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Real estate distress fund takes off; 4 projects cleared to receive funding

According to property consultant firm ANAROCK, about 5.76 lakh units, launched in 2013 or before across budget segments, are stuck in various stages of non-completion in the top seven Indian cities

twitter-logo Goutam Das   New Delhi     Last Updated: January 8, 2020  | 23:08 IST
Real estate distress fund takes off; 4 projects cleared to receive funding
this holds out hopes to lakhs of homebuyers stuck in unfinished real estate projects for many years

A distress fund approved for unfinished residential real estate projects has taken off. Although just four projects have been cleared to receive the funding right now, this holds out hopes to lakhs of homebuyers stuck for many years - according to property consultant firm ANAROCK, about 5.76 lakh units, launched in 2013 or before across budget segments, are stuck in various stages of non-completion in the top seven Indian cities.

While developers too get a relief, the fund does come at a cost - far higher interest than what they expected.

Niranjan Hiranandani, Managing Director of Hiranandani Group and National President of industry body NAREDCO on Wednesday said that distress fund has received well over 100 applications thus far, of which four have been cleared recently. The four projects could receive funding in the range of Rs 25 crore each.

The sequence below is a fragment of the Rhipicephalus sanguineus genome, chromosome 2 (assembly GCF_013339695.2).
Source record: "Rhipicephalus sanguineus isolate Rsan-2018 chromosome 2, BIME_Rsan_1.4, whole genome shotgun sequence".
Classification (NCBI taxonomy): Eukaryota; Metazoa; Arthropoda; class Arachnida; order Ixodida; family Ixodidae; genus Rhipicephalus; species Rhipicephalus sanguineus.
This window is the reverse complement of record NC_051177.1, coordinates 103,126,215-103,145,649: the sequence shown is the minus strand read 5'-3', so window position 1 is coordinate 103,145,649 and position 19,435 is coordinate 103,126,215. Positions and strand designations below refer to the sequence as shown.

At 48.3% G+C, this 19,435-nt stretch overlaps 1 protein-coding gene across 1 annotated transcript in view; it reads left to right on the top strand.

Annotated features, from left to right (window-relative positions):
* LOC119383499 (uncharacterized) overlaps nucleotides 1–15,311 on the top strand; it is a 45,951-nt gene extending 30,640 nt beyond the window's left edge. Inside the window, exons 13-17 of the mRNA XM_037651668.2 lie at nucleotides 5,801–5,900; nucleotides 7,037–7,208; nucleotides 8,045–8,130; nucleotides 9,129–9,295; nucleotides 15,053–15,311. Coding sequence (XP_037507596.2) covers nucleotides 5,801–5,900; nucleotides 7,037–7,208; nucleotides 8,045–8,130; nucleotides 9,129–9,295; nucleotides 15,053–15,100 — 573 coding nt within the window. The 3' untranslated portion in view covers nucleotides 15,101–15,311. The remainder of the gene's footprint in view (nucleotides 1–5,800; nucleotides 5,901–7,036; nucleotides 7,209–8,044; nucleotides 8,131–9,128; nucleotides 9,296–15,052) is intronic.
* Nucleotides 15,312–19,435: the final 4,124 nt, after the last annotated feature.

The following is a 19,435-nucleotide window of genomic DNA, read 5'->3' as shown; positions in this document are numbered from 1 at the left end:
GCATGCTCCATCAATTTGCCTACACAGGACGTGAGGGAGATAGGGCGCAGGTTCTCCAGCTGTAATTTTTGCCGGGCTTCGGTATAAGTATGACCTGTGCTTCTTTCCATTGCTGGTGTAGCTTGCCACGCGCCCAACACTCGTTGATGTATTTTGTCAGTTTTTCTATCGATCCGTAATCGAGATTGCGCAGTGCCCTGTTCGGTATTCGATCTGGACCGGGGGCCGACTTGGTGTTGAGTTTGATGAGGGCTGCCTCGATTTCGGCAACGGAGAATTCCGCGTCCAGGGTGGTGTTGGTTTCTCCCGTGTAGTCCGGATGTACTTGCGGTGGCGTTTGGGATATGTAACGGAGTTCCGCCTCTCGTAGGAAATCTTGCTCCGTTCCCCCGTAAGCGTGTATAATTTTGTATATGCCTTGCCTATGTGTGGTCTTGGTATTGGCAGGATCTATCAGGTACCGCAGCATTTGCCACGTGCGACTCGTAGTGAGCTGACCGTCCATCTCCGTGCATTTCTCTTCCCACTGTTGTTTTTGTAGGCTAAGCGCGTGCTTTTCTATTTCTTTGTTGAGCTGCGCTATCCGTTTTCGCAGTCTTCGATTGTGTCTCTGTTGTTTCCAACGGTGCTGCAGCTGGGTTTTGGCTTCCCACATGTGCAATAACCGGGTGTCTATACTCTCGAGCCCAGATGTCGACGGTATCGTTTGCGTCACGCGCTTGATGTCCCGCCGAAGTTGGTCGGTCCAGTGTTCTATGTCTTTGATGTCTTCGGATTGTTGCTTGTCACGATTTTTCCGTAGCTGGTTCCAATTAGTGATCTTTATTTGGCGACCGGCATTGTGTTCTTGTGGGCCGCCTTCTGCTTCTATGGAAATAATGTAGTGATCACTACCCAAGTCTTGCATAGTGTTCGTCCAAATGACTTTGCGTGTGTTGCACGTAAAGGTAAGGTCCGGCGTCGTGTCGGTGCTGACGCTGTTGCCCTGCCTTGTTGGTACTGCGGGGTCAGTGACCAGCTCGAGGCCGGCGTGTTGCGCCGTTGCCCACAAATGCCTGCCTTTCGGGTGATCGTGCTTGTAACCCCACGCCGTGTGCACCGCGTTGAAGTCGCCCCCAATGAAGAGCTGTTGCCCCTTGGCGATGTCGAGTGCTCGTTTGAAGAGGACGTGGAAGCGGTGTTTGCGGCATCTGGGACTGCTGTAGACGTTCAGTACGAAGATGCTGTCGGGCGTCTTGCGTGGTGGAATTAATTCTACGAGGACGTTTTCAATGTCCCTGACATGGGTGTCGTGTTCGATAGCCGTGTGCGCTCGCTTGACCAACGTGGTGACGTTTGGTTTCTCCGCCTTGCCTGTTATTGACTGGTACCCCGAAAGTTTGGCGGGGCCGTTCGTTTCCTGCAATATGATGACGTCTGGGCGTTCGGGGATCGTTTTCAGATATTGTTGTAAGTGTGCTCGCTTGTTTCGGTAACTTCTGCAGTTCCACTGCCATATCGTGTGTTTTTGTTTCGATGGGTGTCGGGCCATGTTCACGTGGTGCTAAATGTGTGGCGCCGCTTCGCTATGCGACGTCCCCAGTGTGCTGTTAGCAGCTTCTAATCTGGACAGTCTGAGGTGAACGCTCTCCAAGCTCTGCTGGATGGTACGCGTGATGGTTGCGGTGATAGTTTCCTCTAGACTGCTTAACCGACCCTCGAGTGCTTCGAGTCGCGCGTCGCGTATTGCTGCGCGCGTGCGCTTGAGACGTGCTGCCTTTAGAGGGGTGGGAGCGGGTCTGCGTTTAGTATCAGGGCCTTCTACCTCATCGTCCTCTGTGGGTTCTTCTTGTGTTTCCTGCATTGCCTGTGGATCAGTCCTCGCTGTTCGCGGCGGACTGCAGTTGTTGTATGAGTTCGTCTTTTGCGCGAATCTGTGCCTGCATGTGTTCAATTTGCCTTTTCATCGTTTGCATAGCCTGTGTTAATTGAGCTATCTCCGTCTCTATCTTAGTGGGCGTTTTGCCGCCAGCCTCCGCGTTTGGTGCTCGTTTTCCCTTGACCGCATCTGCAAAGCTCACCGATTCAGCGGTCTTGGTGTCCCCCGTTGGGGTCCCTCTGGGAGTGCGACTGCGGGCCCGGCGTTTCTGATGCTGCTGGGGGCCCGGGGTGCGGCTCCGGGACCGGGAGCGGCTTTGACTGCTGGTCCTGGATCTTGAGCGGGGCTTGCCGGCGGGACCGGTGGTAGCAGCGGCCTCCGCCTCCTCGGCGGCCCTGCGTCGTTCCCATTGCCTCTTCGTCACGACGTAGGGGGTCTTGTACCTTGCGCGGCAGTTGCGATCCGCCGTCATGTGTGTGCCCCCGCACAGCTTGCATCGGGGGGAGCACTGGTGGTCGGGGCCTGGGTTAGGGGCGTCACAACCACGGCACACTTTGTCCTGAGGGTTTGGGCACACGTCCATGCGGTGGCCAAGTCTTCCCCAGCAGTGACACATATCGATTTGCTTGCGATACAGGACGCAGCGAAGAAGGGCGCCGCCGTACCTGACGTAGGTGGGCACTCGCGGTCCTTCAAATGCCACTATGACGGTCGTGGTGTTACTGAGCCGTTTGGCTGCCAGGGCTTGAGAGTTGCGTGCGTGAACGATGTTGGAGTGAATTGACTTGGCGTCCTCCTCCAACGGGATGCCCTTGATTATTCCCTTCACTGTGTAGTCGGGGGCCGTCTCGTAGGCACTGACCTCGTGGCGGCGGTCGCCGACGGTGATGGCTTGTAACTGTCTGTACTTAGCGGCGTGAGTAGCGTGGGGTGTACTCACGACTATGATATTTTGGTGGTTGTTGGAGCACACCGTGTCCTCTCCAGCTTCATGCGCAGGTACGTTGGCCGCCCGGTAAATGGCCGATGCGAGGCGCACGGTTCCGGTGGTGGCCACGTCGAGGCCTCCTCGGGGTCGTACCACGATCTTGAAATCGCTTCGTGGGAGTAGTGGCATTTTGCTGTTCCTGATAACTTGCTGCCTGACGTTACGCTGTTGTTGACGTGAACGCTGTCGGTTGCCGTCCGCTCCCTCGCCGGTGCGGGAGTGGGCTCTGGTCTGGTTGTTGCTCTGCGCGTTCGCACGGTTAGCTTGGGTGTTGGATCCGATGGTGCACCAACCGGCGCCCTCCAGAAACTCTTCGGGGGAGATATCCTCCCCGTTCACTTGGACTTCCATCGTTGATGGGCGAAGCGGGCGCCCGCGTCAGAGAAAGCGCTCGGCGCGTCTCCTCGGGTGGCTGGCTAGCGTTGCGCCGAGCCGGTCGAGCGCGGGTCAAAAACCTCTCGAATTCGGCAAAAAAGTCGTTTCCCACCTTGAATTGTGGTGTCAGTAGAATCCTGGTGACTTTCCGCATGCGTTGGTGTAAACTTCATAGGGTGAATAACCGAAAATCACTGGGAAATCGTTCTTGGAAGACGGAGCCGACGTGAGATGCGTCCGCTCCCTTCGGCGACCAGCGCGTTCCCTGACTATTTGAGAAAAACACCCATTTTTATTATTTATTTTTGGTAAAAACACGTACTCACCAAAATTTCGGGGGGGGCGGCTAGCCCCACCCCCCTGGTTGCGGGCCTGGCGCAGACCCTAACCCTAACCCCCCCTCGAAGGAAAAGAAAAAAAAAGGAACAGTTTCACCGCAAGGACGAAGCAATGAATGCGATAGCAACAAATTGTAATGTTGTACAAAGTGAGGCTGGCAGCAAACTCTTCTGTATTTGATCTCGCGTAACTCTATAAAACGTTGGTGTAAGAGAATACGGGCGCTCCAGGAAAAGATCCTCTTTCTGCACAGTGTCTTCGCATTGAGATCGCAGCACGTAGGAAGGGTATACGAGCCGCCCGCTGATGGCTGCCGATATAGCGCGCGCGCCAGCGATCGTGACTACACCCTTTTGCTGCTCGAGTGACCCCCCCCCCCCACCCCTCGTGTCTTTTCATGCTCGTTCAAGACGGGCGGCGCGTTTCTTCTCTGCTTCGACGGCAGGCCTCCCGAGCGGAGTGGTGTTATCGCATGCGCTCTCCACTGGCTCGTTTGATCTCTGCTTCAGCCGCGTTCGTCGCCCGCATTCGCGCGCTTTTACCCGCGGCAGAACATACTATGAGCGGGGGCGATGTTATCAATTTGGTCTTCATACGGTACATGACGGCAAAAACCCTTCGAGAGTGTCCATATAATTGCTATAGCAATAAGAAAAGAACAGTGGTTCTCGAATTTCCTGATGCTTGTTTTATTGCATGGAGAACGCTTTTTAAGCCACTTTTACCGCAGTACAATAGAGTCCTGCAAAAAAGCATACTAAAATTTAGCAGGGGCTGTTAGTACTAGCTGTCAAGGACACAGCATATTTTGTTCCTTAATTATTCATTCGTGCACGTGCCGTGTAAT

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The Union Cabinet, in November last year, approved the establishment of the fund to help developers complete unfinished residential real estate projects. The 'Special Window' fund provides priority debt financing particularly for middle-income housing. The government had stated that it would act as the sponsor and the total commitment to be infused would be up to Rs 10,000 crore. The fund will also bag investments from institutions such as LIC and SBI, which will expand the corpus to Rs 25,000 crore.

The fund is set up as a Category-11 AIF (Alternate Investment Fund) debt fund registered with the market regulator Sebi; SBICAP Ventures Limited is the Investment Manager.

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"Each project has to be minimum of 60 per cent complete. The balance will be funded," Hiranandani said and added that the fund will operate in a 'Last In First Out' or LIFO manner. The distress fund is last mile funding and even if no one makes money from a project, the fund is entitled to.

The fund is expected to charge an interest rate of 15 per cent - far higher than what developers initially hoped for. When cleared by the Cabinet, developers expected the fund to attract an interest between 7 and 9 per cent.

Hiranandani said developers shouldn't complain even when the interest rate seems to be high - projects under the National Company Law Tribunal (NCLT) have very few options left - such projects have no way to raise money. The distress fund can now fund construction activity of apartments not higher than Rs 2 crore in value.

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